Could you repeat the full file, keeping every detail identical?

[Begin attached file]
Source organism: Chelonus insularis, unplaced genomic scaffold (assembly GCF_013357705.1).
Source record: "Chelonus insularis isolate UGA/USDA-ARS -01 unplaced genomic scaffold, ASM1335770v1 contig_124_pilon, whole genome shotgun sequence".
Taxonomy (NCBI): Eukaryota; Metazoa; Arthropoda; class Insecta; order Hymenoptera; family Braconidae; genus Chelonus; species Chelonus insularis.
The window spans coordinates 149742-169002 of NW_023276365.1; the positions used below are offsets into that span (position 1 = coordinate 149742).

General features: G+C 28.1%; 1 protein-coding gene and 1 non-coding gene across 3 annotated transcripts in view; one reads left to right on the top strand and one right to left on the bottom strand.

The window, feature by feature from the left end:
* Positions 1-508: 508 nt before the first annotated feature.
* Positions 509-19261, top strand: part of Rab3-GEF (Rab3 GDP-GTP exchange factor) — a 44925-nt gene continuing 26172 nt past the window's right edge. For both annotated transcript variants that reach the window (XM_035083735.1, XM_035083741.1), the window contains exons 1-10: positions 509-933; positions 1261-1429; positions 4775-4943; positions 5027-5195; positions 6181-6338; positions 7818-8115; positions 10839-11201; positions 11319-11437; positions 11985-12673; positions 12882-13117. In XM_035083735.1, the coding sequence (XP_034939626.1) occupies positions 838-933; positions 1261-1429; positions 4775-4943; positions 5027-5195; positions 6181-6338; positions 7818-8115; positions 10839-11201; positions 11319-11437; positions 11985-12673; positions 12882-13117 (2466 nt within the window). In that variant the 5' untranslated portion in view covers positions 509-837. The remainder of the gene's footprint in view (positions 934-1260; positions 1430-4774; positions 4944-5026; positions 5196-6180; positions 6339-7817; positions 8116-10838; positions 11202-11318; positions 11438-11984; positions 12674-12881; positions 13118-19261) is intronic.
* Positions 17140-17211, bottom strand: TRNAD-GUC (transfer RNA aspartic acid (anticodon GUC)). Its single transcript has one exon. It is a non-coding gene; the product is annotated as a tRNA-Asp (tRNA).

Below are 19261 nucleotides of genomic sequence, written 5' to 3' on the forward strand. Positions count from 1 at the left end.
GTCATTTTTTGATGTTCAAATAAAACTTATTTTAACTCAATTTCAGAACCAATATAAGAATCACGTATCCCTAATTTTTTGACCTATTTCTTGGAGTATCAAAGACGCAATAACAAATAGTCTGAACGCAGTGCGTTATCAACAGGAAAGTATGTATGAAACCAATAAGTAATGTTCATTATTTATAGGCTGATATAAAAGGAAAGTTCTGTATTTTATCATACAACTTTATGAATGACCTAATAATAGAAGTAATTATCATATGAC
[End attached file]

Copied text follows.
Source organism: Chelonus insularis, unplaced genomic scaffold (assembly GCF_013357705.1).
Source record: "Chelonus insularis isolate UGA/USDA-ARS -01 unplaced genomic scaffold, ASM1335770v1 contig_124_pilon, whole genome shotgun sequence".
Taxonomy (NCBI): Eukaryota; Metazoa; Arthropoda; class Insecta; order Hymenoptera; family Braconidae; genus Chelonus; species Chelonus insularis.
The window spans coordinates 149742-169002 of NW_023276365.1; the positions used below are offsets into that span (position 1 = coordinate 149742).

General features: G+C 28.1%; 1 protein-coding gene and 1 non-coding gene across 3 annotated transcripts in view; one reads left to right on the top strand and one right to left on the bottom strand.

The window, feature by feature from the left end:
* Positions 1-508: 508 nt before the first annotated feature.
* Positions 509-19261, top strand: part of Rab3-GEF (Rab3 GDP-GTP exchange factor) — a 44925-nt gene continuing 26172 nt past the window's right edge. For both annotated transcript variants that reach the window (XM_035083735.1, XM_035083741.1), the window contains exons 1-10: positions 509-933; positions 1261-1429; positions 4775-4943; positions 5027-5195; positions 6181-6338; positions 7818-8115; positions 10839-11201; positions 11319-11437; positions 11985-12673; positions 12882-13117. In XM_035083735.1, the coding sequence (XP_034939626.1) occupies positions 838-933; positions 1261-1429; positions 4775-4943; positions 5027-5195; positions 6181-6338; positions 7818-8115; positions 10839-11201; positions 11319-11437; positions 11985-12673; positions 12882-13117 (2466 nt within the window). In that variant the 5' untranslated portion in view covers positions 509-837. The remainder of the gene's footprint in view (positions 934-1260; positions 1430-4774; positions 4944-5026; positions 5196-6180; positions 6339-7817; positions 8116-10838; positions 11202-11318; positions 11438-11984; positions 12674-12881; positions 13118-19261) is intronic.
* Positions 17140-17211, bottom strand: TRNAD-GUC (transfer RNA aspartic acid (anticodon GUC)). Its single transcript has one exon. It is a non-coding gene; the product is annotated as a tRNA-Asp (tRNA).

Below are 19261 nucleotides of genomic sequence, written 5' to 3' on the forward strand. Positions count from 1 at the left end.
GTCATTTTTTGATGTTCAAATAAAACTTATTTTAACTCAATTTCAGAACCAATATAAGAATCACGTATCCCTAATTTTTTGACCTATTTCTTGGAGTATCAAAGACGCAATAACAAATAGTCTGAACGCAGTGCGTTATCAACAGGAAAGTATGTATGAAACCAATAAGTAATGTTCATTATTTATAGGCTGATATAAAAGGAAAGTTCTGTATTTTATCATACAACTTTATGAATGACCTAATAATAGAAGTAATTATCATATGAC